Figure 2 shows the reciprocal situation at the receiver. These graphs show the angle of incidence of signals arriving at your 6M antenna reflected from the E-layer and the F2-layer. From these it can be seen that signals at extreme distances arrive at angles of less that 10 in both cases. Consequently, it is important that if you want to maximise the strength of weak F2 DX in your receiver, your antenna should have maximum sensi-tivity at this angle or certainly less than 15. This is not optimum for short-skip Es propagation as Figure 2 shows, and often not the case for meteor-scattered (MS) signals. It is also worth remembering that in practice, 6M signals often reach antennas by curious paths and angles, so reducing the angle of reception is not a panacea for improving the signal strength on all QSOs. OK, we all learnt all this stuff for the RAE - didn't we? How can we make use of this to improve the chances of working weak DX on 6M and beating the competition in pile-ups?

Single Yagi H-Plane Polar Diagram

Fig 3 - H-plane Radiation Pattern for a Single 6-Element Yagi at 1.0 Wavelength High Fig 3 - H-plane Radiation Pattern for a Single 6-Element Yagi at 1.0 Wavelength High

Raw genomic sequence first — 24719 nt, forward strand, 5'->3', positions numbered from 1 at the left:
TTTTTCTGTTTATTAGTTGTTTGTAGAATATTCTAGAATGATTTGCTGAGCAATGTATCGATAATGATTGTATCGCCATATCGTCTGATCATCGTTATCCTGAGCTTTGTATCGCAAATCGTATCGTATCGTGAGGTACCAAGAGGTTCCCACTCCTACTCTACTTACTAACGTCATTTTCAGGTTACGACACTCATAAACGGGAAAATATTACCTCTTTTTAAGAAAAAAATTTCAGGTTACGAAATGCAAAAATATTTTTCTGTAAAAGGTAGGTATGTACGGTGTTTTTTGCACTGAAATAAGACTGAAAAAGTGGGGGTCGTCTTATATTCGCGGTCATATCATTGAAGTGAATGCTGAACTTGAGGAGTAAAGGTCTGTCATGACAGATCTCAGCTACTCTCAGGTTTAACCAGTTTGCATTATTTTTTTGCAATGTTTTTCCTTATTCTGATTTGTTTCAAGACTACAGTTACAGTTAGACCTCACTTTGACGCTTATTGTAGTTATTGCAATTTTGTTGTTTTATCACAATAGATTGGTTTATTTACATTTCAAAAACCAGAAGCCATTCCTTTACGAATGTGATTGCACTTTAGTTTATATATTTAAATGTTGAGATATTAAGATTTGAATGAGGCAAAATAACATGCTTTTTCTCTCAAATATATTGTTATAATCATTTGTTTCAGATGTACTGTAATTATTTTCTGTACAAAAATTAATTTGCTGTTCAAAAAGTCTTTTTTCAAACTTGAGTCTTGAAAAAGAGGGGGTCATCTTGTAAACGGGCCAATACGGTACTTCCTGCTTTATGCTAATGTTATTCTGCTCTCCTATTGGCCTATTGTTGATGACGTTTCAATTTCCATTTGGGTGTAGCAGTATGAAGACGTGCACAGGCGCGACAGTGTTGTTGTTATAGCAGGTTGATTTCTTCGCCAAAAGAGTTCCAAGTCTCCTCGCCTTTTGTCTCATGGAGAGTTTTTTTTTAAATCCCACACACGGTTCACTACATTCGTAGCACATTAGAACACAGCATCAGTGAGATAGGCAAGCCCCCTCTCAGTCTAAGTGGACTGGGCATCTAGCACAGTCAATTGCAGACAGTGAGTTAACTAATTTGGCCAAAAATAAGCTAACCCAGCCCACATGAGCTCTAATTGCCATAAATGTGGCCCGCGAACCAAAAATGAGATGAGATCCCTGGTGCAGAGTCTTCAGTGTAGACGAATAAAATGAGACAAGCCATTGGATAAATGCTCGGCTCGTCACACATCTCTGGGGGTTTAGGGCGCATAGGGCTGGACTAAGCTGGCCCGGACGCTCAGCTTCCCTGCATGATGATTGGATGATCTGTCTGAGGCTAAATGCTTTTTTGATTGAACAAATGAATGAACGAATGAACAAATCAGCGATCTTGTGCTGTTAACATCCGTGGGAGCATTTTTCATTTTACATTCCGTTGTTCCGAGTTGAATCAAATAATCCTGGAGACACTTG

All of you, I am sure, are used to looking at an E-plane polar diagram of a horizontally polarised Yagi-Uda antenna showing such things as forward gain, front-to-back ratio and side-lobes on a decibel based scale. But with antenna stacking we are more inter-ested in the H-plane polar diagram. The H-plane lies at right-angles to the E-plane and shows the elevation or vertical radiation pattern of your antenna. Figure 3 shows the H-plane radiation plot of a typical 6-element Yagi beam at a height of one wavelength (about 20') above ground.